“Soy moreno…mulato. Mi origen es africano y latino. Estoy lleno de orgullo de ser Afro Cubano.” –Eider
(Translation-I am brown, mixed. My origin is African and Latin. I am full of pride in being Afro Cuban.)
Before arriving in Havana, Cuba, I was worried. As a black student attending the University of Massachusetts Boston, by way of Virginia, I was an outsider to the group of students coming from the University of Massachusetts Lowell. There was not only a difference of school location, but also a difference of race. In the weeks leading up to our departure I wondered, “Who will I talk to?” “How will I feel?” “Will I be seen as strange? As different?”
As soon as I stepped into Jose Marti International Airport in Havana, mind you more than 7 hours after our original arrival time, my worries were alleviated; I saw black people! Cubans dressed in green uniforms welcomed our group at around 5 am into the small building. All of the Cubans working at the time were brown, black, and smiled as they gave me instructions in Spanish. I felt a sense of belonging that had been missing since landing in Miami and meeting my group, and each day in Cuba this sense of belonging increased.
I met Eider, a young Cuban man, who I quoted above (also pictured above on the left, I am on the right). Through this quote, and the many other subjects we discussed, I could sense his pride in being a black Cuban. This pride is not only shown by Cubans’ words, but even in their institutions and culture. The Museo Nacional de Bellas Artes (National Museum of Fine Arts) is one example of these institutions.I am generally not one who appreciates nor enjoys art; however, many of the works in the Museo Nacional de Bellas Artes (pictured above) made me think I should change my opinion. Unlike currently in the United States, the Cuba of today holds a strong appreciation for not only its Spanish roots, but its African roots as well. Many of the collections in the museum depict elements from the Yoruba people, an ethnic group from West Africa. Many of the slaves brought to Cuba by the Spanish beginning in the 16th century were of Yoruba origin. Works in the museum also illustrate slave life, social life, and the unique intermixing of cultures that occurred in Cuba and other Caribbean societies. In one painting, three generations of Cubans were depicted. The women depicted were different shades, had different hair styles, but were still all Cubans.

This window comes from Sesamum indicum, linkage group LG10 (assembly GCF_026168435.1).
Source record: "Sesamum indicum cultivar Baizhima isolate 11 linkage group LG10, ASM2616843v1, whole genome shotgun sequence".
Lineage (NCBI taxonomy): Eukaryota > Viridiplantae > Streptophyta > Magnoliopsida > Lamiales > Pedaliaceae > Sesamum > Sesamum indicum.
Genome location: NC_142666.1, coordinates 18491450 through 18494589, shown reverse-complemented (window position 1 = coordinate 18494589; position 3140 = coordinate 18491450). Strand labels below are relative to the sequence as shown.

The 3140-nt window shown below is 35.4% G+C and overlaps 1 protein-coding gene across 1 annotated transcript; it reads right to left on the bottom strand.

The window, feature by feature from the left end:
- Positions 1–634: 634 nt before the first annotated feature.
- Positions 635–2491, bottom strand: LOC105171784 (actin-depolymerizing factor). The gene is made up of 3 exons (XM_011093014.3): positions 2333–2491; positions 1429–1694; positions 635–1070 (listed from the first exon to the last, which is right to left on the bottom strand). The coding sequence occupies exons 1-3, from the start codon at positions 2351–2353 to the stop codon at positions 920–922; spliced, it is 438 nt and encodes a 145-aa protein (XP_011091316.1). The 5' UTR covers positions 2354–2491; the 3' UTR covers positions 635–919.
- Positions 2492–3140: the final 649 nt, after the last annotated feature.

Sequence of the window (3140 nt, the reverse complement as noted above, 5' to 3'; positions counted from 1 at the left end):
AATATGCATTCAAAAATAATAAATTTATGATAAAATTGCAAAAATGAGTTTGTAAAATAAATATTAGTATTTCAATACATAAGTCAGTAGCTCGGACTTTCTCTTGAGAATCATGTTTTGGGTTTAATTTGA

I asked our guide about the reaction to the Afro Cuban artistic movements in Cuba and she explained the importance of art in instilling pride in the Afro Cuban heritage. Art is probably my least favorite subject, but I place this museum close to the top of my enjoyable moments in Havana.
Museums and lectures are informative, but I feel I got the most of the trip when time was not structured and planned. Our trip to the market (pictured below) after the museum allowed for a little freedom. We entered into a sort of bazaar, with small shops selling souvenir pieces. Again, the influence of Africa was evident in the sorts of items that vendors were selling. There were mini statues of women and men, painted black and in traditional dress, posed in dance-like positions. CDs of African inspired rhythms of the Congo drums were also sold. A woman even stopped me to ask about my braids, as her business is offering to braid the hair of tourists entering the market! Braids are another element of African heritage. While extremely touristy, I again enjoyed seeing African heritage infused into the Cuban culture.
Although the museum and market were extremely informative, I will again return to the quote I started with; “estoy lleno de orgullo de ser Afro Cubano.” Eider was proud of his Afro Cuban heritage. His sense of pride helped me feel proud of being black. While I could not get this from my group, I learned a lot from my compañeros, but I learned even more from the Cuban people. I left Havana proud of my African heritage. Proud to be African-American.